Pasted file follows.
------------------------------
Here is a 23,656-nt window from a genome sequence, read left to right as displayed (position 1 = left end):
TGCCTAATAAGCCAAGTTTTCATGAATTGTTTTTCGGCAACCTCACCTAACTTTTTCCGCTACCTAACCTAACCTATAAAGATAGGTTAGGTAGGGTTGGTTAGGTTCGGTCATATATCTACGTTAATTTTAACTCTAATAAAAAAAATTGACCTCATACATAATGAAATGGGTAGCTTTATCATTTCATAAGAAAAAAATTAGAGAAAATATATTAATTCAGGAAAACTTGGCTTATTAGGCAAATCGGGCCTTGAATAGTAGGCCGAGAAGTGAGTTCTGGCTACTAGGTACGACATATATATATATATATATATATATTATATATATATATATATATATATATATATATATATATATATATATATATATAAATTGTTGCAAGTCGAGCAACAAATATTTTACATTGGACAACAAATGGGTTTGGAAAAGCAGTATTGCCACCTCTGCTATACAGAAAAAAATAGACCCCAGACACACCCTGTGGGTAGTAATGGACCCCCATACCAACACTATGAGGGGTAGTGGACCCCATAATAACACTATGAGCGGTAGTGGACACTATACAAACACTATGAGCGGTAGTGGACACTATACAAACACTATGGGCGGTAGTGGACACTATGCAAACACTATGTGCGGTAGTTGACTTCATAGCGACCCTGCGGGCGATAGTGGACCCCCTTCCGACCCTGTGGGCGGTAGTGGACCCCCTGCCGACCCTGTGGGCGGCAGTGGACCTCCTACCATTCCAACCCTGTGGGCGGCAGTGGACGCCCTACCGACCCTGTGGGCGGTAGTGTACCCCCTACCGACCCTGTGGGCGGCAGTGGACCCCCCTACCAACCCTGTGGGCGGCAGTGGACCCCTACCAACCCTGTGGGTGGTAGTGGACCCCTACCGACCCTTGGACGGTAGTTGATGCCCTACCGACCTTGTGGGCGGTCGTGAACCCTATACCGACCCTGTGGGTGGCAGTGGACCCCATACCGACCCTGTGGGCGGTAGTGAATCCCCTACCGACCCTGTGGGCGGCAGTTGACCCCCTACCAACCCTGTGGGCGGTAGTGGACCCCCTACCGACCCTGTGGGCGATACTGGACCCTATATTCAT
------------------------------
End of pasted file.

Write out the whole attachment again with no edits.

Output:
Here is a 23,656-nt window from a genome sequence, read left to right as displayed (position 1 = left end):
TGCCTAATAAGCCAAGTTTTCATGAATTGTTTTTCGGCAACCTCACCTAACTTTTTCCGCTACCTAACCTAACCTATAAAGATAGGTTAGGTAGGGTTGGTTAGGTTCGGTCATATATCTACGTTAATTTTAACTCTAATAAAAAAAATTGACCTCATACATAATGAAATGGGTAGCTTTATCATTTCATAAGAAAAAAATTAGAGAAAATATATTAATTCAGGAAAACTTGGCTTATTAGGCAAATCGGGCCTTGAATAGTAGGCCGAGAAGTGAGTTCTGGCTACTAGGTACGACATATATATATATATATATATATATTATATATATATATATATATATATATATATATATATATATATATATATATATAAATTGTTGCAAGTCGAGCAACAAATATTTTACATTGGACAACAAATGGGTTTGGAAAAGCAGTATTGCCACCTCTGCTATACAGAAAAAAATAGACCCCAGACACACCCTGTGGGTAGTAATGGACCCCCATACCAACACTATGAGGGGTAGTGGACCCCATAATAACACTATGAGCGGTAGTGGACACTATACAAACACTATGAGCGGTAGTGGACACTATACAAACACTATGGGCGGTAGTGGACACTATGCAAACACTATGTGCGGTAGTTGACTTCATAGCGACCCTGCGGGCGATAGTGGACCCCCTTCCGACCCTGTGGGCGGTAGTGGACCCCCTGCCGACCCTGTGGGCGGCAGTGGACCTCCTACCATTCCAACCCTGTGGGCGGCAGTGGACGCCCTACCGACCCTGTGGGCGGTAGTGTACCCCCTACCGACCCTGTGGGCGGCAGTGGACCCCCCTACCAACCCTGTGGGCGGCAGTGGACCCCTACCAACCCTGTGGGTGGTAGTGGACCCCTACCGACCCTTGGACGGTAGTTGATGCCCTACCGACCTTGTGGGCGGTCGTGAACCCTATACCGACCCTGTGGGTGGCAGTGGACCCCATACCGACCCTGTGGGCGGTAGTGAATCCCCTACCGACCCTGTGGGCGGCAGTTGACCCCCTACCAACCCTGTGGGCGGTAGTGGACCCCCTACCGACCCTGTGGGCGATACTGGACCCTATATTCAT